See hash and comparison field validations in the Examples page.

Calculated Fields

Sometimes direct comparisons are not feasible between databases due to differences in how particular data types may be handled. These differences can be resolved by applying functions to columns in the query itself. Examples might include trimming whitespace from a string, converting strings to a single case to compare case insensitivity, or rounding numeric types to a significant figure.

Once a calculated field is defined, it can be referenced by other calculated fields at any "depth" or higher. Depth controls how many subqueries are executed in the resulting query. For example, with the following YAML config:

- calculated_fields:
    - field_alias: rtrim_col_a
      source_calculated_columns: ['col_a']
      target_calculated_columns: ['col_a']
      type: rtrim
      depth: 0 # generated off of a native column
    - field_alias: ltrim_col_a
      source_calculated_columns: ['col_b']
      target_calculated_columns: ['col_b']
      type: ltrim
      depth: 0 # generated off of a native column
    - field_alias: concat_col_a_col_b
      source_calculated_columns: ['rtrim_col_a', 'ltrim_col_b']
      target_calculated_columns: ['rtrim_col_a', 'ltrim_col_b']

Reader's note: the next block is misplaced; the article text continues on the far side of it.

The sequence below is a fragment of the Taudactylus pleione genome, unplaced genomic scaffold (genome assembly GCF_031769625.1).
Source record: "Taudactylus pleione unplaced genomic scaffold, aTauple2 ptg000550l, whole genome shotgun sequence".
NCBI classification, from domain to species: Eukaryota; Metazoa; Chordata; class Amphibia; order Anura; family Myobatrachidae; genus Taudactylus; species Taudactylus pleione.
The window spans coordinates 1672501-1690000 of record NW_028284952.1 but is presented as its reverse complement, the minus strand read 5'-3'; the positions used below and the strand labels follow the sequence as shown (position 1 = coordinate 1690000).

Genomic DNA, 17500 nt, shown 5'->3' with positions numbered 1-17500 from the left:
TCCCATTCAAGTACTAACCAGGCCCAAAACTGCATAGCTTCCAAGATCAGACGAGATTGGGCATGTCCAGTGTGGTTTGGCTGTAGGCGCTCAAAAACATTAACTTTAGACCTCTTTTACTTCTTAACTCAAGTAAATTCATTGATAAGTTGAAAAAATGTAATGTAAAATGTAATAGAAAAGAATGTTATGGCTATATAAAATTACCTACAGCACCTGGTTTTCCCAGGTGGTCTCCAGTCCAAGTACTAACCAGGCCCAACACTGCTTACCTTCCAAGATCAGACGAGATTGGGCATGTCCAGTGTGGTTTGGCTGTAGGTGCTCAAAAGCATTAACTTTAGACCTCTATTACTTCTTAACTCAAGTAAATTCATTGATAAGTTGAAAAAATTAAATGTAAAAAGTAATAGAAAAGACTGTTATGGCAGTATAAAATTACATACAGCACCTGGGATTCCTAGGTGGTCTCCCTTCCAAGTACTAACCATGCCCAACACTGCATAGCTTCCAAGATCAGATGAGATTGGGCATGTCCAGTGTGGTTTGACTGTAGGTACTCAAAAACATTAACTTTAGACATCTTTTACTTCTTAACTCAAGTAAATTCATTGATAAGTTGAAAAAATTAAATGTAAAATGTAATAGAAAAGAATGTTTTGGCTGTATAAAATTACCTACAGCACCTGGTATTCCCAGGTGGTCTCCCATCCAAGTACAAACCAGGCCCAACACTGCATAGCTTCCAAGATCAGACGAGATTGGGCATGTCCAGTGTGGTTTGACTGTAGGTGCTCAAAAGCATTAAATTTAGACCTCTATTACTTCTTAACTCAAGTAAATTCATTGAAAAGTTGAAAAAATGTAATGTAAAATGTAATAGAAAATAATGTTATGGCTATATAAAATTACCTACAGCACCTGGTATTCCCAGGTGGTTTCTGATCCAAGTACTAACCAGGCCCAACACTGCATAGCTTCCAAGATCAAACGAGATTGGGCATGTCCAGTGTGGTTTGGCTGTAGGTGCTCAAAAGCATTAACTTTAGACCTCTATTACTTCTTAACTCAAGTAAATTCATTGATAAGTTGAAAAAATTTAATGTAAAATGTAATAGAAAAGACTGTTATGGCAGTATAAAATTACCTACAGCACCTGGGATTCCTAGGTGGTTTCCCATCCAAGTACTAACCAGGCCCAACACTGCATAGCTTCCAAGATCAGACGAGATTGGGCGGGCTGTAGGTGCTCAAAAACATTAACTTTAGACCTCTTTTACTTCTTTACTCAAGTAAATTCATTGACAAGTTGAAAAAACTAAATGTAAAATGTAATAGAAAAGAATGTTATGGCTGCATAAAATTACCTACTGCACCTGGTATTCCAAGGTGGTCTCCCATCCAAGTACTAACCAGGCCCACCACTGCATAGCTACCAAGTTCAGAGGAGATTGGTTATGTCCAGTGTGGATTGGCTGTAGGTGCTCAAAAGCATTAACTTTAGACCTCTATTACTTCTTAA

type: concat
      depth: 1 # calculated one query above

is equivalent to the following SQL query:

SELECT
  CONCAT(rtrim_col_a, rtrim_col_b) AS concat_col_a_col_b
FROM (
  SELECT
      RTRIM(col_a) AS rtrim_col_a
    , LTRIM(col_b) AS ltrim_col_b
  FROM my.table
  ) as table_0

If you generate the config file for a row validation, you can see that it uses calculated fields to generate the query. You can also use calculated fields in column level validations to generate the length of a string, or cast a INT field to BIGINT for aggregations.

See the Examples page for a sample cast to NUMERIC.

Custom Calculated Fields

DVT supports certain functions required for row hash validation natively (i.e. CAST() and CONCAT()), which are listed in the CalculatedField() class methods in the QueryBuilder.

You can also specify custom functions (i.e. replace() or truncate()) from the Ibis expression API reference. Keep in mind these will run on both source and target systems. You will need to specify the Ibis API expression and the parameters required, if any, with the 'params' block as shown below:

- calculated_fields:
  - depth: 0
    field_alias: format_start_time
    source_calculated_columns:
    - start_time
    target_calculated_columns:
    - start_time
    type: custom
    ibis_expr: ibis.expr.types.TemporalValue.strftime
    params:
    - format_str: '%m%d%Y'

The above block references the TemporalValue.strftime Ibis API expression. See the Examples page for a sample YAML with a custom calculated field.

Contributing

Contributions are welcome. See the Contributing guide for details.

FAQs